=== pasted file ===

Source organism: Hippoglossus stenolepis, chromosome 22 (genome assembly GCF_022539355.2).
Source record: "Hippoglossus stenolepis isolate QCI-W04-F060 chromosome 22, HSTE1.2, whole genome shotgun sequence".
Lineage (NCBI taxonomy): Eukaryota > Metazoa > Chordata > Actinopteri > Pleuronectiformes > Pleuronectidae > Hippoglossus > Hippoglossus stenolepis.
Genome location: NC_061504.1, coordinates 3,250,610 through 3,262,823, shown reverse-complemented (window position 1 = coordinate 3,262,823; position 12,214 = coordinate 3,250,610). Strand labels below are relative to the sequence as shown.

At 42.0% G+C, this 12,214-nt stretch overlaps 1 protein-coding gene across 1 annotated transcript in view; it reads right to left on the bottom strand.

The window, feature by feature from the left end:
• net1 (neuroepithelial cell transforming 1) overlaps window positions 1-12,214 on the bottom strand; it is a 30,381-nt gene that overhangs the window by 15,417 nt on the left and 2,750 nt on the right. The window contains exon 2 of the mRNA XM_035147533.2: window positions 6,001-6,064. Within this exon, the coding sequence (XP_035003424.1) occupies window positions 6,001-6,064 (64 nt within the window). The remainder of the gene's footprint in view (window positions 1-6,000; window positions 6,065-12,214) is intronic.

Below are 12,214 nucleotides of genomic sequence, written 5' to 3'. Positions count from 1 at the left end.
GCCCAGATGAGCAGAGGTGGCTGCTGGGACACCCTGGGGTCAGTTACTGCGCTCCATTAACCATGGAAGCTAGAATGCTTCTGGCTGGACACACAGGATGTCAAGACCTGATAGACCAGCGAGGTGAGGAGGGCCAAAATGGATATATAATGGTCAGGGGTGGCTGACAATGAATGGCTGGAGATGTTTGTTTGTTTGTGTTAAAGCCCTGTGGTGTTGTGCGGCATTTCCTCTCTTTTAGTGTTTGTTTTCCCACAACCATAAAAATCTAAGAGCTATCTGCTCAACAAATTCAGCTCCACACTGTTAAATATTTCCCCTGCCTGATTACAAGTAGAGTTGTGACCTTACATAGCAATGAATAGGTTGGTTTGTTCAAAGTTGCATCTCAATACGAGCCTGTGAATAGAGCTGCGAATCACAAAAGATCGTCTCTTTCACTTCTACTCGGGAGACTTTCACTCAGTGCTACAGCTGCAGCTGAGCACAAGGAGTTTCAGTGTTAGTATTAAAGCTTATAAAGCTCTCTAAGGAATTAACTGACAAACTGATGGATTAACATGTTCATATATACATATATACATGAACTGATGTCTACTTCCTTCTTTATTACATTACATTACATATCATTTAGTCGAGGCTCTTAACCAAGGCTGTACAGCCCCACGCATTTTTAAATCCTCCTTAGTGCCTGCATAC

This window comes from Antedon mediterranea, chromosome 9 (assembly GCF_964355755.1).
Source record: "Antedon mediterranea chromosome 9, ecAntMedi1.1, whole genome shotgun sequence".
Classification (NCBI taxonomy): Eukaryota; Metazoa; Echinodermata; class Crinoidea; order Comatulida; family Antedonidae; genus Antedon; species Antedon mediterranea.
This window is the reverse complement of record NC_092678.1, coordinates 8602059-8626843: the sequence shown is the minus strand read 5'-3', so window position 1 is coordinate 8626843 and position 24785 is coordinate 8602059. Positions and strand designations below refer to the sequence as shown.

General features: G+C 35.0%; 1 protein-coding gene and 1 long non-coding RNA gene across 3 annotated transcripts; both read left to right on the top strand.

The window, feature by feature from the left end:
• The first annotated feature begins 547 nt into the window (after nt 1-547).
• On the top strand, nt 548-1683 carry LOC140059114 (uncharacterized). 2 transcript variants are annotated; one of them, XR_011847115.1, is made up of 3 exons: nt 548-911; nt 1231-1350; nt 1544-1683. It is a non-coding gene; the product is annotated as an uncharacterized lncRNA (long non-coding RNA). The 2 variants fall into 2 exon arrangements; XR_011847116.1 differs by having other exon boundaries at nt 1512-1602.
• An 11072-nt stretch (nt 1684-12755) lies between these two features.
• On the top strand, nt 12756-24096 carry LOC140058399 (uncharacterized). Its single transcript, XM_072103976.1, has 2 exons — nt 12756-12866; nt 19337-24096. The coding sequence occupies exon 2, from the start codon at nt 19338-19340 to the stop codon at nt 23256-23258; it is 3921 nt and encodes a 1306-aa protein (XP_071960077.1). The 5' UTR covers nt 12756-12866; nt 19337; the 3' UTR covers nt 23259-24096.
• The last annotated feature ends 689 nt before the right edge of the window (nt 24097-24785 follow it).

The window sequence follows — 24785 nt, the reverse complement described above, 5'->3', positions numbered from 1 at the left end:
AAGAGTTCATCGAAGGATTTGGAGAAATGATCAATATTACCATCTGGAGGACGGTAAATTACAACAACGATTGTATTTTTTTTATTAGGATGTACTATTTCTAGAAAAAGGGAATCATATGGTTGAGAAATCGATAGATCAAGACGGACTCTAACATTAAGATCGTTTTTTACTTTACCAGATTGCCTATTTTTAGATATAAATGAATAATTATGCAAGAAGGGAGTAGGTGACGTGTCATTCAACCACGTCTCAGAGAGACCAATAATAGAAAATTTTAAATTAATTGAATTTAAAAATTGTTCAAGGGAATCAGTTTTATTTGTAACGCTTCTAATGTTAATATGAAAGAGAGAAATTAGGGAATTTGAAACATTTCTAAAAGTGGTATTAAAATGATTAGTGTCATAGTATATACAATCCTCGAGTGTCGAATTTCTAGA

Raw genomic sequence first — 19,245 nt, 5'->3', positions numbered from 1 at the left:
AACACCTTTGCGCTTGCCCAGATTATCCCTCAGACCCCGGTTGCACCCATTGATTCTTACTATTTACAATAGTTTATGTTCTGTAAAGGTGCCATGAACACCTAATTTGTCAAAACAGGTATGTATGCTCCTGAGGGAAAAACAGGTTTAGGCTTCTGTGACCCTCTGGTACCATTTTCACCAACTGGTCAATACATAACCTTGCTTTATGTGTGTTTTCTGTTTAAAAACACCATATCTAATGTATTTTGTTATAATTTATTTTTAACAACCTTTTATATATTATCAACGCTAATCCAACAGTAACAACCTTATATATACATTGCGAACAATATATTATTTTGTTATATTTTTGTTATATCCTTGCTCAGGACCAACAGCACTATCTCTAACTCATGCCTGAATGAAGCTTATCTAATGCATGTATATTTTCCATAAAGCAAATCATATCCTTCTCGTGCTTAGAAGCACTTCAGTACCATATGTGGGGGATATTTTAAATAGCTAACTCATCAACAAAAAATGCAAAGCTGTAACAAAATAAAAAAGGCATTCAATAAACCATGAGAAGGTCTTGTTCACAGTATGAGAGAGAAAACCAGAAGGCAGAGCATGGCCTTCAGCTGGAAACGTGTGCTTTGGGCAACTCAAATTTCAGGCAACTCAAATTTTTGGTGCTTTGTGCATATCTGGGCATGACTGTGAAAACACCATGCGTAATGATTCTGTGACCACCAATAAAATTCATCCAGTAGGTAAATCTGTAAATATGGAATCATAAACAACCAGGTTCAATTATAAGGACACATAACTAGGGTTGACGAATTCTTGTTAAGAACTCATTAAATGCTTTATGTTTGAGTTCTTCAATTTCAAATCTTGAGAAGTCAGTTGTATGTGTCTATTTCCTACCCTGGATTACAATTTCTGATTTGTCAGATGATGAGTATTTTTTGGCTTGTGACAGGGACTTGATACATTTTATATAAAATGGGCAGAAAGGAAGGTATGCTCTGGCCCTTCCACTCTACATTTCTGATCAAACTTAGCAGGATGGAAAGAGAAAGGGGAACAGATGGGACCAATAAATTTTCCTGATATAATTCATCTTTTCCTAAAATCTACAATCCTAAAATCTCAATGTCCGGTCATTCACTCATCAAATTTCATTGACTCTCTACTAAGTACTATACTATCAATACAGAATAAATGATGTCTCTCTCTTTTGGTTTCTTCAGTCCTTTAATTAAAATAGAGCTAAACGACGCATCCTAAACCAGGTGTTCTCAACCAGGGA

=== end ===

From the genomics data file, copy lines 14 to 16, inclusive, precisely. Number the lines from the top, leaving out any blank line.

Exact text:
General features: G+C 35.0%; 1 protein-coding gene and 1 long non-coding RNA gene across 3 annotated transcripts; both read left to right on the top strand.

The window, feature by feature from the left end:
• The first annotated feature begins 547 nt into the window (after nt 1-547).